Angelina Jolie: How does she do it?

This is pretty old, but I just came across it today. It’s from Rebecca Walker’s blog on the Root, and it’s five questions for Angelina Jolie about motherhood, including how does she always manage to carry her kids (kids are heavy!) and don’t your kids get jetlagged with all that world traveling? Given that she’s just had two more, I think she’s gonna need more arms. Or another Brad.

Bargain spotted at the craft store

I was cruising through my usual hangout (that would be the Michael’s store in West Des Moines) when I spotted a rack full of bracelets on clearance for $2 each. Some were plastic like this black one and others were wooden.

I think you were supposed to paint them or decorate them with other pieces of flare, but in my opinion they look great plain. Actually I loooove chunky plastic bracelets right now. I cannot get enough of them. And this is the second one I’ve now scored for $2. I highly recommend you peruse your local Michael’s for similar deals.

P.S. If you look close enough you can see the way cool photographer in bracelet’s reflection.

Beau-ti-ful basil

I noticed the basil plant on our front porch overfloweth with fragrant leaves and we’ve only snipped off a few so far. So I gave the plant a good trim and got a bowlful of leaves I can use to make pesto genovese. Even just sitting in a bowl they look lovely.

I almost feel bad grinding them up, but since I’m grinding them up with garlic, cheese and olive oil, I don’t feel that bad.

Cold noodles and gooseberry tart

Sound like a weird combo? Well, we didn’t plan to have that for dinner, but it just kinda happened. I saw this recipe last weekend and wanted to try it, and then of course we ended up with a whole lotta gooseberries at the farmers market. I made the noodles, Mike made a streusel tart with the berries.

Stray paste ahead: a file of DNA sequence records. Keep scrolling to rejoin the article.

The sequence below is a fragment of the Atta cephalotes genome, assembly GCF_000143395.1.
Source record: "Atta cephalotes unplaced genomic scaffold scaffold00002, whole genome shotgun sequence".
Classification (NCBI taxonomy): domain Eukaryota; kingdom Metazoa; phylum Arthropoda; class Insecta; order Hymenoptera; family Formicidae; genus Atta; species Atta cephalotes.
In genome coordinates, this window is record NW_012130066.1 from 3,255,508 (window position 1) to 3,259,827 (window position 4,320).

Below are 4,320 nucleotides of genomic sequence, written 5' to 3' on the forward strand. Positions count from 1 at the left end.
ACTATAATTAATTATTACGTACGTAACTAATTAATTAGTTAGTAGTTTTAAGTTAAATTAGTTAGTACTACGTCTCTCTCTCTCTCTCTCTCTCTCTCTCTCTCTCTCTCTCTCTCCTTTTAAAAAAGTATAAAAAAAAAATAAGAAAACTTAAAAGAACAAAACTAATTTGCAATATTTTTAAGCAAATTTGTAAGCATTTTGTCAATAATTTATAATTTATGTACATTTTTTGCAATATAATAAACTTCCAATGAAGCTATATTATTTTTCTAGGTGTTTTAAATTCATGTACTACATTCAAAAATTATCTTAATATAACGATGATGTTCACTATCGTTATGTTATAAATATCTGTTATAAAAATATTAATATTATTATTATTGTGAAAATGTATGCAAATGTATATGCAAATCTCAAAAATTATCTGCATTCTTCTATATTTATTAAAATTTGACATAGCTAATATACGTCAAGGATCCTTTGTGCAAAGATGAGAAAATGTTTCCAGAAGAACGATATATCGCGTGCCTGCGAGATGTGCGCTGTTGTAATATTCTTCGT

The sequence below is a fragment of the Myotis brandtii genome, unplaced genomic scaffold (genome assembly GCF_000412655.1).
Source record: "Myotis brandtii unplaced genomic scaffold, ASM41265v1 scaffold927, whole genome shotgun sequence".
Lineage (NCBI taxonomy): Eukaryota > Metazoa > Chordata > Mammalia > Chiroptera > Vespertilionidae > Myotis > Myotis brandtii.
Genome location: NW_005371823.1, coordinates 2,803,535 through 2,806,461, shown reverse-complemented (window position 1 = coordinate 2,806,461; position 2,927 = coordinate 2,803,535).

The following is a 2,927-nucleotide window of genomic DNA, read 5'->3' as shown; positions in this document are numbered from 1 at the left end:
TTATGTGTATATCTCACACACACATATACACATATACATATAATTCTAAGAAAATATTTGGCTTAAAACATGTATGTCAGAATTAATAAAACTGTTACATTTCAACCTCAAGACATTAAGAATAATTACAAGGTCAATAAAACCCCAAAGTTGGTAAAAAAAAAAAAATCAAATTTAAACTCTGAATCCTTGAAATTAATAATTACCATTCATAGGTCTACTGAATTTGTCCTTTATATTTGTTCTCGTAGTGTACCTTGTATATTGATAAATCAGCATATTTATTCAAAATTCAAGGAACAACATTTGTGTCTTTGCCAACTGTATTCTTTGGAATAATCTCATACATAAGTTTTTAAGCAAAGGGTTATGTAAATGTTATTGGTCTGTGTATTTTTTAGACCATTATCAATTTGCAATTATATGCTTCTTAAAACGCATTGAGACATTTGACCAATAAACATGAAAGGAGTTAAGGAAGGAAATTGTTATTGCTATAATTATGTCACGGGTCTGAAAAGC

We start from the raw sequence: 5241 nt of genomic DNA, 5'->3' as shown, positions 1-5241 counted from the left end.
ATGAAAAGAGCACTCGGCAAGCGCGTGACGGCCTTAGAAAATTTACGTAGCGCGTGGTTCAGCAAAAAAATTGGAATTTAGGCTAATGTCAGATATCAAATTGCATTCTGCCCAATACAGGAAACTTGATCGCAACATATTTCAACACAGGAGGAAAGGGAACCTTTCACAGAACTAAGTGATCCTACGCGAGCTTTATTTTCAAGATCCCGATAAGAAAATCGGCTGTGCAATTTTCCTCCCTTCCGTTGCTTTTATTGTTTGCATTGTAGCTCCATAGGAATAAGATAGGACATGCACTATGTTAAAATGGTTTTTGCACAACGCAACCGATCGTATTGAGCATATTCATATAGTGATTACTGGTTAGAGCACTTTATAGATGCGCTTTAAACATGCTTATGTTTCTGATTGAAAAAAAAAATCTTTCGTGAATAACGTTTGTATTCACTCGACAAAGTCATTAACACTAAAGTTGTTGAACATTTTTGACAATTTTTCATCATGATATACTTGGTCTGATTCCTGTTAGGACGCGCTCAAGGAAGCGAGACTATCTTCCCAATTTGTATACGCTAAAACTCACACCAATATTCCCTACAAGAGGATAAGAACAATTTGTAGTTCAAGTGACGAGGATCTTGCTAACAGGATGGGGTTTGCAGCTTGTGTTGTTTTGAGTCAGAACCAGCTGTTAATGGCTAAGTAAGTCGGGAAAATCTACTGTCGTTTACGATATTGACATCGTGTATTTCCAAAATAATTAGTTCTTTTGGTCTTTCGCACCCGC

They were both quite yummy, and I can definitely recommend them.

For the noodles I changed quite a bit. I added carrots, which I tossed in with the pasta for the last two minutes of boiling, and substituted fried tofu for the chicken (sauteeing sliced tofu in oil, then cutting it into thin strips). I also have a great fear of burned garlic, so I didn’t cook that. And I’m not a ginger fan so I left that out, although I imagine most would call that a crime. I didn’t have any sesame seeds, so that also got left out. At the end it tasted a tad bland so I added a sprinkling of salt and a little more soy sauce. But after it marinated in the fridge for about a half hour it was divine. Really flavorful. (The final photo didn’t turn out well, so here is an earlier one.)

The pie recipe came from a book called “Easy as Apple Pie” by Caroline Barty. I can’t find a link so I’ll give you the recipe here:

Blueberry Streusel Tart
(obviously works for gooseberries, too)

2/3 cup butter, softened
3 T. sugar
1 egg
2 cups all-purpose flour
1/4 cup light cream (We couldn’t figure this out so went with half and half)
1/2 t. vanilla extract
2 T. ground almonds
2 T. soft white bread crumbs (toast bread, grind up in food processor)

1 lb. 9 oz. blueberries
1/2 c. sugar
5 T. soft white bread crumbs
3 T. sliced almonds
2 T. light brown sugar
1/2 t. ground cinnamon

1. To make the pastry, beat the butter and sugar together in a bowl until light and fluffy. Beat in the egg with a little of the flour. Stir in the remaining flour alternately with the cream and vanilla extract, mixing to make a smooth, soft dough.

2. Spoon the dough into a greased 10-1/2 inch tart pan (he used a small rectangular glass dish), then use your fingers to gently ease it evenly over the bottom and up the sides of the pan. Mix the ground almonds and bread crumbs together and sprinkle the mixture evenly over the bottom of the pie shell.

3. To make the filling, mix the berries with the sugar and half the bread crumbs. Spoon the mixture into the pie shell.

4. Mix the remaining bread crumbs with the sliced almonds, brown sugar and cinnamon in a bowl. Scatter the mixture evenly over the berries.

5. Bake in a preheated 400-degree oven until the pastry is cooked and the streusel topping is golden, 30 minutes. Serve warm or cold (it says with creme fraiche, but come on! vanilla ice cream).

Reasons to live together: pancakes

In case you were wondering what happened to those farmers market blueberries, they went into Mike’s buttermilk pancakes this morning. I would call them purpleberries at that point, and they were like little molten balls that exploded in your mouth. Yum.

I also ate a bunch of them plain after I ran this morning (woo hoo, I ran!).

Mike also helped me find my iPod after I went frantically searching through the house for it. It was, of course, smashed up against the side of the box where I always keep it and had searched through several times already.